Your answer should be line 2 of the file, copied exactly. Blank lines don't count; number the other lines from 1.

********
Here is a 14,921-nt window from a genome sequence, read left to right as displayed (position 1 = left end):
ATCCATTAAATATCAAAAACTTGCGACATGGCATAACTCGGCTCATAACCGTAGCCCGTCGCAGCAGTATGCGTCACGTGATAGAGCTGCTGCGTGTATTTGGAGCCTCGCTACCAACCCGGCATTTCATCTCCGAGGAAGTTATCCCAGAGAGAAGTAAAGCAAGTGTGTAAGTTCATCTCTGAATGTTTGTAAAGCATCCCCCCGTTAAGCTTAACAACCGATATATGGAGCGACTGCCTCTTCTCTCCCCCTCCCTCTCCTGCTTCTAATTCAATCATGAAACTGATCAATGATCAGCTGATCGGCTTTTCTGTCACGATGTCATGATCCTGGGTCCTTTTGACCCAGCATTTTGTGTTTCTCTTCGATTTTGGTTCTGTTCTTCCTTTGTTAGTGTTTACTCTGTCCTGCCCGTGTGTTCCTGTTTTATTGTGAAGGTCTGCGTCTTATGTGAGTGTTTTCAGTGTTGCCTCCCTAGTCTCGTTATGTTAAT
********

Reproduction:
ATCCATTAAATATCAAAAACTTGCGACATGGCATAACTCGGCTCATAACCGTAGCCCGTCGCAGCAGTATGCGTCACGTGATAGAGCTGCTGCGTGTATTTGGAGCCTCGCTACCAACCCGGCATTTCATCTCCGAGGAAGTTATCCCAGAGAGAAGTAAAGCAAGTGTGTAAGTTCATCTCTGAATGTTTGTAAAGCATCCCCCCGTTAAGCTTAACAACCGATATATGGAGCGACTGCCTCTTCTCTCCCCCTCCCTCTCCTGCTTCTAATTCAATCATGAAACTGATCAATGATCAGCTGATCGGCTTTTCTGTCACGATGTCATGATCCTGGGTCCTTTTGACCCAGCATTTTGTGTTTCTCTTCGATTTTGGTTCTGTTCTTCCTTTGTTAGTGTTTACTCTGTCCTGCCCGTGTGTTCCTGTTTTATTGTGAAGGTCTGCGTCTTATGTGAGTGTTTTCAGTGTTGCCTCCCTAGTCTCGTTATGTTAAT